June 16, 1944
Columbia, South Carolina
George Stinney Jr. is executed by electrocution at the age of 14, becoming the youngest executed criminal in the 20th Century in the United States

Stinney was convicted of the deaths of two girls, ages 8 and 11. The girls had been beaten to death with a piece of metal or a railroad spike, their skulls punctured. Neither had been sexually assaulted.

As the girls, both of whom were white, had been found in the “black part of town” (the town of Alcolu, South Carolina had been segregated with railroad tracks creating a border), police immediately began questioning black residents. Stinney and his stepbrother Johnny were arrested, but Johnny was released. Stinney had been known around the town as a bully and had threatened to kill a young girl the day before the murders.

Stinney was not permitted to see his parents from the time he was arrested until after his conviction. He confessed the killings to a police officer, but no written statement or signed confession was taken. His parents and attorneys were not present during his confession.

During the trial, two witnesses testified to what Stinney confessed to them, but the accounts differed; in one version the girls attacked him first and he killed the two in self-defense, in the other he had followed the girls and attacked them unprovoked. Stinney’s attorney did not cross-examine witnesses and did not call any witnesses of his own.

The entire trial process, from juror selection to conviction, took 7 hours. The all-white jury took only 10 minutes to find the child guilty. Over 1,000 people crowded the courtroom to watch the trial, but black spectators were not allowed in the building. Additionally, no transcript of the trial was made.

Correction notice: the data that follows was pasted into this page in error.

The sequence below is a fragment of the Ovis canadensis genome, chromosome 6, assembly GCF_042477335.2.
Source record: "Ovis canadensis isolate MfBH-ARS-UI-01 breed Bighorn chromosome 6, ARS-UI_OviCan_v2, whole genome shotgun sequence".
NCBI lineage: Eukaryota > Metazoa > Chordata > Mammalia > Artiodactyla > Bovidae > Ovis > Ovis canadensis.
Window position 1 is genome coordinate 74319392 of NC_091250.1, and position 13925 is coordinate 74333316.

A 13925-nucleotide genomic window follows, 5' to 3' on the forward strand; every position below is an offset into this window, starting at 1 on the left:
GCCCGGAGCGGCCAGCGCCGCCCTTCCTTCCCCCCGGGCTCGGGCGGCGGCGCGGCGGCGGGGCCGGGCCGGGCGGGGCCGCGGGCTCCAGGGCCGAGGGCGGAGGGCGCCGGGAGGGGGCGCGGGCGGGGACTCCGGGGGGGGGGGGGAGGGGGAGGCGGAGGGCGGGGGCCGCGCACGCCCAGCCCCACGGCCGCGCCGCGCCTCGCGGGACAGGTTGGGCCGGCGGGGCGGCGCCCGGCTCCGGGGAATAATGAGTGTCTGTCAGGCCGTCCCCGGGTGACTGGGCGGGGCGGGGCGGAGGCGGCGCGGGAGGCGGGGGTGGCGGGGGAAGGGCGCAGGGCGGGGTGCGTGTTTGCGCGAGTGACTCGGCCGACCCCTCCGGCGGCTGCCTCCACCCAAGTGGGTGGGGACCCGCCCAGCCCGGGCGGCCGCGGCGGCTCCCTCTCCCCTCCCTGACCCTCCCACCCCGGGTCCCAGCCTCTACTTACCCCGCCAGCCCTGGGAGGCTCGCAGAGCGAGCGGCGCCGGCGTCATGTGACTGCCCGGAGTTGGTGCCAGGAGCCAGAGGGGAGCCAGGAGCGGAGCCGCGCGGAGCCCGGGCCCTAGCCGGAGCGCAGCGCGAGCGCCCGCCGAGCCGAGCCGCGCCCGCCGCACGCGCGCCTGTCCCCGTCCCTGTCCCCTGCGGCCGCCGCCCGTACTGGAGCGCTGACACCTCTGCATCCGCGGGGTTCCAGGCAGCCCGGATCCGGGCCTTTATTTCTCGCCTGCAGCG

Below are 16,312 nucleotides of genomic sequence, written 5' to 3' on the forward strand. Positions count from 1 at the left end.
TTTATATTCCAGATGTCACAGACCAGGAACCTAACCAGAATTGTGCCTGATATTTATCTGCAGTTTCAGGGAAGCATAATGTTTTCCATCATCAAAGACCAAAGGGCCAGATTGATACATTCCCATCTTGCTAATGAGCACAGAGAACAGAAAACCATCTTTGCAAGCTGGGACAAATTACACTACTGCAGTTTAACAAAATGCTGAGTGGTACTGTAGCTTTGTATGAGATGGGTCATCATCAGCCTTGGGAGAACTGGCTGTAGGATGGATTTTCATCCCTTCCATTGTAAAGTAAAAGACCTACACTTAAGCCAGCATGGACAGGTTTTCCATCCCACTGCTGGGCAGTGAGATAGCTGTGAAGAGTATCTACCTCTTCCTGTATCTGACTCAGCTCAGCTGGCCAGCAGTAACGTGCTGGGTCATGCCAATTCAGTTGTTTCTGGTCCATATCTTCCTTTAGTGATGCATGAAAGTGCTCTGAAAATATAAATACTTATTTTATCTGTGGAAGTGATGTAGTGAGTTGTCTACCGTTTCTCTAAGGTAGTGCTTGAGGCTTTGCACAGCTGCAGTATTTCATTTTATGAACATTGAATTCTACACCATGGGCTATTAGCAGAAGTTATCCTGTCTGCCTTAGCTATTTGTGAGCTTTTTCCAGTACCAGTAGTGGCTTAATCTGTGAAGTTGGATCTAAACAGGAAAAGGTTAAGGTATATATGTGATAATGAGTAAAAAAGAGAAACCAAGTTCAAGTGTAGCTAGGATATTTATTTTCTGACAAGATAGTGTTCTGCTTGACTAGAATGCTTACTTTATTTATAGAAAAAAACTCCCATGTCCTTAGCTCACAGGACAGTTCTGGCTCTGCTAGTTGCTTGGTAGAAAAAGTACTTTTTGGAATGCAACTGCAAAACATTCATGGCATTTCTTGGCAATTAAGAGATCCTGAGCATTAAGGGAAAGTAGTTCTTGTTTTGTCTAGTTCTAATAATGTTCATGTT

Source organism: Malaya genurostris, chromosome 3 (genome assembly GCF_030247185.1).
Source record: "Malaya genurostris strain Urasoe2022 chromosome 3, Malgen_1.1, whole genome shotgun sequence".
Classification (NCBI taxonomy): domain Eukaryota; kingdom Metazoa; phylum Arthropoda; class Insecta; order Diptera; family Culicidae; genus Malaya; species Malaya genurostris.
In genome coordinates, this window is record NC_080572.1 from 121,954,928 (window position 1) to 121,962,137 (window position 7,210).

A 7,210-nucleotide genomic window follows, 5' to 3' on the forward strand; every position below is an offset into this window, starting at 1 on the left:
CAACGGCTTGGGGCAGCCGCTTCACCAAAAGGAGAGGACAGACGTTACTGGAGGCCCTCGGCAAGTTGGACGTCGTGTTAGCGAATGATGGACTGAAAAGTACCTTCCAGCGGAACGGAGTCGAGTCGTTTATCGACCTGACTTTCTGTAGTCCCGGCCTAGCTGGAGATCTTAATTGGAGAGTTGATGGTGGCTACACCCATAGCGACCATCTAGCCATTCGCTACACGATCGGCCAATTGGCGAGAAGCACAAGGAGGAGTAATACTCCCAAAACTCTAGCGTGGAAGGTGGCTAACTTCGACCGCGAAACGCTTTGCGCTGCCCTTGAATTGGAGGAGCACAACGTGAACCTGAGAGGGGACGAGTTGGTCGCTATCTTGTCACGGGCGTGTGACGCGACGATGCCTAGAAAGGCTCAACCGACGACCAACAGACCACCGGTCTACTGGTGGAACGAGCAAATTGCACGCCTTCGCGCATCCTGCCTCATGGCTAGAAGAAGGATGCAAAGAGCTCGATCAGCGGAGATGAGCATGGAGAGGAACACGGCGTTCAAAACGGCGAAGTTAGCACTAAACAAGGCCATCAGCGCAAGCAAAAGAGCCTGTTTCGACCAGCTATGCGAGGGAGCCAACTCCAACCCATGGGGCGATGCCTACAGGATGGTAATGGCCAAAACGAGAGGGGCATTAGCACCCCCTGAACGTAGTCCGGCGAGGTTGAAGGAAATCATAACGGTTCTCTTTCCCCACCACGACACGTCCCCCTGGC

Stinney’s parents and the NAACP petitioned the Governor for an appeal based on his young age. Their petition was denied and they were told “It may be interesting for you to know that Stinney killed the smaller girl to rape the larger one. Then he killed the larger girl and raped her dead body. Twenty minutes later he returned and attempted to rape her again, but her body was too cold. All of this he admitted himself.” The medical examination of the girls’ bodies disproved this allegation completely, but appeals were ignored.

Stinney was executed 83 days after the murder.

In 2013, activists and lawyers petitioned to reopen the case on behalf of the Stinney’s family. In 2014, 70 years after his execution, Stinney’s conviction was vacated (legally declared void) due to a violation of Stinney’s Sixth Amendment rights. The judge who vacated the conviction noted the possibility that Stinney had been guilty, but there was no physical evidence against him and his defense was virtually non-existent, creating an extremely unfair trial.

At the age of 14, Stinney was the youngest person in the 20th century to be legally executed in the United States. The youngest ever legally executed in the United States was a 12-year-old girl named Hannah Ocuish. She was hanged on December 20, 1786 for murdering a 6-year-old after the two argued over strawberries.

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